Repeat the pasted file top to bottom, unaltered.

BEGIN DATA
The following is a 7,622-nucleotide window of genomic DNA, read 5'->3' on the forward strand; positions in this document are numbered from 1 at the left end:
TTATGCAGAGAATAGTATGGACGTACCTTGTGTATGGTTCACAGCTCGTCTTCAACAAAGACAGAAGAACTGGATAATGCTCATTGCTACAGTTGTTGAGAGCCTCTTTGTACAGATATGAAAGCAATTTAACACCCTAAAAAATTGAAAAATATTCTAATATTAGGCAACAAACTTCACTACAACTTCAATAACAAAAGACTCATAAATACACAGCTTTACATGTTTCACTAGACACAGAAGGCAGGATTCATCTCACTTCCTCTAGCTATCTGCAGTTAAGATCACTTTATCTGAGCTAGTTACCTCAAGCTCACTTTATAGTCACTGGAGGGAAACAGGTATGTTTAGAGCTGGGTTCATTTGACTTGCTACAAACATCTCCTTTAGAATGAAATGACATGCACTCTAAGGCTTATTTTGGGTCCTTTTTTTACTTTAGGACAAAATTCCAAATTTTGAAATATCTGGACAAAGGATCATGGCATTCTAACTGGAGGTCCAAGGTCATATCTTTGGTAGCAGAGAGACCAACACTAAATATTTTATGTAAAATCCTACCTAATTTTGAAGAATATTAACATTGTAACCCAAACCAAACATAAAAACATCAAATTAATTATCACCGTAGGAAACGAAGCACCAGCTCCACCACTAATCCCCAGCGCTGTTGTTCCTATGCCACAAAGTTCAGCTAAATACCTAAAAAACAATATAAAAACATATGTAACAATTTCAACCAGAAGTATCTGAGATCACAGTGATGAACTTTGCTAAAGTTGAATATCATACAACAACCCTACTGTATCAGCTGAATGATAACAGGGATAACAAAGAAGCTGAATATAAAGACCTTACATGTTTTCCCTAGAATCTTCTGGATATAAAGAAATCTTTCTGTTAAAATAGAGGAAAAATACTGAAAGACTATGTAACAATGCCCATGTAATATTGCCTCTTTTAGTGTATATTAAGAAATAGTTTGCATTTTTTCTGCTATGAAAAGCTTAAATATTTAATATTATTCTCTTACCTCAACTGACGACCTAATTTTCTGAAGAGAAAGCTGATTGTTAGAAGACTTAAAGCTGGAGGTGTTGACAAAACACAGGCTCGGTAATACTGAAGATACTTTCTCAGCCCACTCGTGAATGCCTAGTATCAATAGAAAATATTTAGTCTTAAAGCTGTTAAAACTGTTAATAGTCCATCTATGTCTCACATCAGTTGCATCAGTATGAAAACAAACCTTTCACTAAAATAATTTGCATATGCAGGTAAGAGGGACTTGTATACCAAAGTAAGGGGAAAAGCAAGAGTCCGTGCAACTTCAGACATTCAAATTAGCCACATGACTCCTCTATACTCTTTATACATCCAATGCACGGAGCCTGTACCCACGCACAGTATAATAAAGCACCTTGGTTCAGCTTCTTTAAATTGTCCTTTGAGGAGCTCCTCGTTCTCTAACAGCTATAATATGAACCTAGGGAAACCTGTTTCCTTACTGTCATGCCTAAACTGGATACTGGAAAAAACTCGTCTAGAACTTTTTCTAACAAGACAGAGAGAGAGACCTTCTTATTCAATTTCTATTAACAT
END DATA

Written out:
The following is a 7,622-nucleotide window of genomic DNA, read 5'->3' on the forward strand; positions in this document are numbered from 1 at the left end:
TTATGCAGAGAATAGTATGGACGTACCTTGTGTATGGTTCACAGCTCGTCTTCAACAAAGACAGAAGAACTGGATAATGCTCATTGCTACAGTTGTTGAGAGCCTCTTTGTACAGATATGAAAGCAATTTAACACCCTAAAAAATTGAAAAATATTCTAATATTAGGCAACAAACTTCACTACAACTTCAATAACAAAAGACTCATAAATACACAGCTTTACATGTTTCACTAGACACAGAAGGCAGGATTCATCTCACTTCCTCTAGCTATCTGCAGTTAAGATCACTTTATCTGAGCTAGTTACCTCAAGCTCACTTTATAGTCACTGGAGGGAAACAGGTATGTTTAGAGCTGGGTTCATTTGACTTGCTACAAACATCTCCTTTAGAATGAAATGACATGCACTCTAAGGCTTATTTTGGGTCCTTTTTTTACTTTAGGACAAAATTCCAAATTTTGAAATATCTGGACAAAGGATCATGGCATTCTAACTGGAGGTCCAAGGTCATATCTTTGGTAGCAGAGAGACCAACACTAAATATTTTATGTAAAATCCTACCTAATTTTGAAGAATATTAACATTGTAACCCAAACCAAACATAAAAACATCAAATTAATTATCACCGTAGGAAACGAAGCACCAGCTCCACCACTAATCCCCAGCGCTGTTGTTCCTATGCCACAAAGTTCAGCTAAATACCTAAAAAACAATATAAAAACATATGTAACAATTTCAACCAGAAGTATCTGAGATCACAGTGATGAACTTTGCTAAAGTTGAATATCATACAACAACCCTACTGTATCAGCTGAATGATAACAGGGATAACAAAGAAGCTGAATATAAAGACCTTACATGTTTTCCCTAGAATCTTCTGGATATAAAGAAATCTTTCTGTTAAAATAGAGGAAAAATACTGAAAGACTATGTAACAATGCCCATGTAATATTGCCTCTTTTAGTGTATATTAAGAAATAGTTTGCATTTTTTCTGCTATGAAAAGCTTAAATATTTAATATTATTCTCTTACCTCAACTGACGACCTAATTTTCTGAAGAGAAAGCTGATTGTTAGAAGACTTAAAGCTGGAGGTGTTGACAAAACACAGGCTCGGTAATACTGAAGATACTTTCTCAGCCCACTCGTGAATGCCTAGTATCAATAGAAAATATTTAGTCTTAAAGCTGTTAAAACTGTTAATAGTCCATCTATGTCTCACATCAGTTGCATCAGTATGAAAACAAACCTTTCACTAAAATAATTTGCATATGCAGGTAAGAGGGACTTGTATACCAAAGTAAGGGGAAAAGCAAGAGTCCGTGCAACTTCAGACATTCAAATTAGCCACATGACTCCTCTATACTCTTTATACATCCAATGCACGGAGCCTGTACCCACGCACAGTATAATAAAGCACCTTGGTTCAGCTTCTTTAAATTGTCCTTTGAGGAGCTCCTCGTTCTCTAACAGCTATAATATGAACCTAGGGAAACCTGTTTCCTTACTGTCATGCCTAAACTGGATACTGGAAAAAACTCGTCTAGAACTTTTTCTAACAAGACAGAGAGAGAGACCTTCTTATTCAATTTCTATTAACAT